Big Bang, Men and More

Tassler told a gaggle of reporters that she was "very proud" to have four Lorre series (Big Bang, Men, Mike & Molly, Mom) on the air, and was hopeful that that could continue. Pressed specifically on long-running Men's future, she said: "We'll see in May. Hopefully we'll have an opportunity to decide that." As for the ratings hit her network took with its Monday night comedies this fall, she added: "We still have eight out of the top 10 comedies on television. It was a harder go of it this year but the changes we made once we recognized we had some challenges -- moving Two Broke Girls to 8:30 p.m. -- helped solve that problem. 

Events, Events, Events

The failure of Hostages, the Monday night event series entry that earned low ratings, has not sapped CBS' appetite for limited-run event programming. "There's always a knee-jerk reaction in our business to analyze and determine why something didn't work. It's very hard to deduce an absolute answer," said Tassler. But she dismissed the notion that viewers would not come to CBS for the kind of out-of-box storytelling that some of her broadcast competitors are putting more resources behind. "Creative drives our business, the business doesn't drive the creative," she said, adding that the network fielded a break-out hit with "extraordinary appeal" in last summer's Under the Dome, which returns for a second season June 30. And Extant, like Dome another co-production with Steven Spielberg's Amblin Entertainment, will bow this summer as well. The network also has ordered the four-part miniseries The Dovekeepers from Mark Burnett, whom Tassler called "today's PT Barnum," and his wife Roma Downey, targeting the entry for a 2015 premiere. Added Tassler: "We're looking for a bigger headline with out event programming."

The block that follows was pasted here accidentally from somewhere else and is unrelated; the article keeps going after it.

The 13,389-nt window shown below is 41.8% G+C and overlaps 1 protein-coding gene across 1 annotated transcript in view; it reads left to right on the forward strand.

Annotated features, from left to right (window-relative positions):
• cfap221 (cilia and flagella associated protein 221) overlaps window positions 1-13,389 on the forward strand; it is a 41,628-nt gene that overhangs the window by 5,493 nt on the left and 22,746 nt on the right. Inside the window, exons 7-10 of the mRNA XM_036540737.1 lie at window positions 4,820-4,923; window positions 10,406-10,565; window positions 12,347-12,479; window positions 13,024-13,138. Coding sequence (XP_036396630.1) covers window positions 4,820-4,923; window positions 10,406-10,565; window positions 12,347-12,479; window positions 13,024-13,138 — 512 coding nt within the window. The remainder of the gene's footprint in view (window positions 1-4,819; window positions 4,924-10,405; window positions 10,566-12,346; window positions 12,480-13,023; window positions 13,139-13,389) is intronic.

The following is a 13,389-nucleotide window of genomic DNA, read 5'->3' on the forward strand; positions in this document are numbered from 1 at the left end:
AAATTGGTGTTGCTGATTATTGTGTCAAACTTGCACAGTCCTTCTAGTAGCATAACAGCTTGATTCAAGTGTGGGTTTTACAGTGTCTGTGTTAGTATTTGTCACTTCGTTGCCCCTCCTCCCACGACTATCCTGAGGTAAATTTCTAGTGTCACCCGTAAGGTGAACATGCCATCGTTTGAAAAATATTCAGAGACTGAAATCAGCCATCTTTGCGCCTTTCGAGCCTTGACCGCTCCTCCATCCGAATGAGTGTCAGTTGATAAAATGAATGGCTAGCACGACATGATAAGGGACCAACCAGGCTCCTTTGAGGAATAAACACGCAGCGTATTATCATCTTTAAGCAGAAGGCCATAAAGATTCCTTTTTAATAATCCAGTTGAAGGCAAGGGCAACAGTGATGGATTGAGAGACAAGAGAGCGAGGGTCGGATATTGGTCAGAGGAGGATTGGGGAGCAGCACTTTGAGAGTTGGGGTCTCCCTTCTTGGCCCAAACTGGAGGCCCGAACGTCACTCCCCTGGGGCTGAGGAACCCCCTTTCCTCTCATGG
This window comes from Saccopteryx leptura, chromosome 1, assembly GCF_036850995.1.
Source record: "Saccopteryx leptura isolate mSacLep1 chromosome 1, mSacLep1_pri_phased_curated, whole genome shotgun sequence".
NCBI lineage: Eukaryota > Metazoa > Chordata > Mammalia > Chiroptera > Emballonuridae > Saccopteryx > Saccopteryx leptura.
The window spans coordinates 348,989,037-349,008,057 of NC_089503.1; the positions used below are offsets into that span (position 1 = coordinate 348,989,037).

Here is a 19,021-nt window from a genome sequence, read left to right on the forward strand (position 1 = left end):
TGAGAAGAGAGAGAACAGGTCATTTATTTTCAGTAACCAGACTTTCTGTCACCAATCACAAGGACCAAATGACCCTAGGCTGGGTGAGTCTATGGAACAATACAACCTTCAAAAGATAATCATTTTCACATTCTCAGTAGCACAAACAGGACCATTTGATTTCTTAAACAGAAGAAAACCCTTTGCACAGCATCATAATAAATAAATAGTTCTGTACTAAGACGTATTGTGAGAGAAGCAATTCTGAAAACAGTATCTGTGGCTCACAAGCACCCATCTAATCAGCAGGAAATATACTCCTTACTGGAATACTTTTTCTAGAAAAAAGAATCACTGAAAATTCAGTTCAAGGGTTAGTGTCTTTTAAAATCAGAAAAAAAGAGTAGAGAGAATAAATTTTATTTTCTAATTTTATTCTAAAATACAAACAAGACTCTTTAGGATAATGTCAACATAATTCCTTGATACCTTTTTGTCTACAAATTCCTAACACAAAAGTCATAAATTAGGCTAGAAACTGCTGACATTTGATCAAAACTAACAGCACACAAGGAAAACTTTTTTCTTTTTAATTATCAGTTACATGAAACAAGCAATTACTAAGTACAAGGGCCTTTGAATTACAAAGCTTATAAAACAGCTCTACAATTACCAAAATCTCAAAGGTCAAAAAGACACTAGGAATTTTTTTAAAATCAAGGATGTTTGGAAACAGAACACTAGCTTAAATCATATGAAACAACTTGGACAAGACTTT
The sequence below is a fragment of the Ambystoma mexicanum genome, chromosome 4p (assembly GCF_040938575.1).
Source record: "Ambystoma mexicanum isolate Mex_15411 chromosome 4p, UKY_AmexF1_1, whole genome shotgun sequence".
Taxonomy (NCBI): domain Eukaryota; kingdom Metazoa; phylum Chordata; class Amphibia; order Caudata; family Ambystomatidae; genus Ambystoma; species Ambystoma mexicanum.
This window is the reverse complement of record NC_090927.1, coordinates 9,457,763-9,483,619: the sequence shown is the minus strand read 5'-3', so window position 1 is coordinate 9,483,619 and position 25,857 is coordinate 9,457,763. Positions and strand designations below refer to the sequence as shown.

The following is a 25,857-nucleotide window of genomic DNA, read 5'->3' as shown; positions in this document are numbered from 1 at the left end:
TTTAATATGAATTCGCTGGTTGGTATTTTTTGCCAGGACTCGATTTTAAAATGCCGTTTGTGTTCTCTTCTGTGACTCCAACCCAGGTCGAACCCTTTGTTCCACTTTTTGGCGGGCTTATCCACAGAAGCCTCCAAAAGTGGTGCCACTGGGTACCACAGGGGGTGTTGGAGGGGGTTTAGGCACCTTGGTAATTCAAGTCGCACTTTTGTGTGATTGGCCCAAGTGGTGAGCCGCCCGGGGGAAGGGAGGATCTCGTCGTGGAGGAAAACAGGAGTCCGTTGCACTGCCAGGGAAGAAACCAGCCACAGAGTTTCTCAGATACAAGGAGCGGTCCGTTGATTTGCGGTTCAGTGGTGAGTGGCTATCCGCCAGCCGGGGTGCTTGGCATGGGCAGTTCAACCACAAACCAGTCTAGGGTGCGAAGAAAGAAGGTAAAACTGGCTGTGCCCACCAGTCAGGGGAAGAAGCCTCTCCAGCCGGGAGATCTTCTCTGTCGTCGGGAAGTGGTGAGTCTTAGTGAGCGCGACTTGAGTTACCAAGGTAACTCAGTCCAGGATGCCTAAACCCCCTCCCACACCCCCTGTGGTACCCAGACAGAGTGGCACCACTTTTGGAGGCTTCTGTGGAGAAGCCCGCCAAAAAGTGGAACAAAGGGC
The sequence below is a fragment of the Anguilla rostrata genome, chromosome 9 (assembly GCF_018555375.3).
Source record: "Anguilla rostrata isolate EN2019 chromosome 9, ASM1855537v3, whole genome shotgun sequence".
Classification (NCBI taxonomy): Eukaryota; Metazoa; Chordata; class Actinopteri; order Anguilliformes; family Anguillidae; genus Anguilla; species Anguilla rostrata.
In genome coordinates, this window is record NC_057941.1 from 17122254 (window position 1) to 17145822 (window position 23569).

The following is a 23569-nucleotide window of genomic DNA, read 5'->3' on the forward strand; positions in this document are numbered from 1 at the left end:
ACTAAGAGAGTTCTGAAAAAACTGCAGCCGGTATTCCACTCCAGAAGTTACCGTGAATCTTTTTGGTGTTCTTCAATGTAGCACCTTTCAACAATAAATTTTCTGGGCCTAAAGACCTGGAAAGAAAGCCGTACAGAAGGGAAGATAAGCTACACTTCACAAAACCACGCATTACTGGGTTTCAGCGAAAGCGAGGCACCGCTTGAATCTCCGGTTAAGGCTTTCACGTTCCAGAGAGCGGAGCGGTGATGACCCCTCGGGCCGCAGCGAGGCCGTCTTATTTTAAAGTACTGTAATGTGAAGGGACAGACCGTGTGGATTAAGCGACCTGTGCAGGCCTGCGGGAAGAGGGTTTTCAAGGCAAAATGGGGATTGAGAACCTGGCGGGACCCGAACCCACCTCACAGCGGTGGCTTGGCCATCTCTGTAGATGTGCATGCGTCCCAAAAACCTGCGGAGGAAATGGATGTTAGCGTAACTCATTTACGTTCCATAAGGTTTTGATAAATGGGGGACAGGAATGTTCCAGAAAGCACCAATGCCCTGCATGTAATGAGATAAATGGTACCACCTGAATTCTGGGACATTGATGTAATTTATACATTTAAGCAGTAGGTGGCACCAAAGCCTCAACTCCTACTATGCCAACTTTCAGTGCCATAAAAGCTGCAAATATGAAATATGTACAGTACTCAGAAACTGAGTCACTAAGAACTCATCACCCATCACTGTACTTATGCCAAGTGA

Power of VOD

Without providing specific numbers from the Pasadena stage, Tassler touted the power of video-on-demand, which has grown considerably as a viewing alternative this season. Same goes for live-plus-three, she noted, which looks much the way live-plus-seven viewership did at this time last year. She pointed to her network’s prestige drama The Good Wife, which has grown double digits on air (up 13 percent in total viewers), online (also up 13 percent) and on VOD (up 19 percent) this season. What’s more, earlier seasons of the Julianna Margulies drama was the most-watched TV on Amazon Prime Instant Video in the fourth quarter. As for Good Wife's shelf-life? "I hope [it runs] forever," joked Tassler.

Forget About Fallon

NBC’s Tonight Show with Jimmy Fallon may be the new kid on the 11:30 p.m. programming, but that doesn’t mean David Letterman’s long-running CBS show won’t be showered with promotional love. Asked about how the network planned to counteract the marketing blitz for Fallon’s mid-February premiere week, Tassler revealed only that her team did have long-gestating plans for big guests and big marketing. “There are a lot of surprises in store,” she teased.

More to come...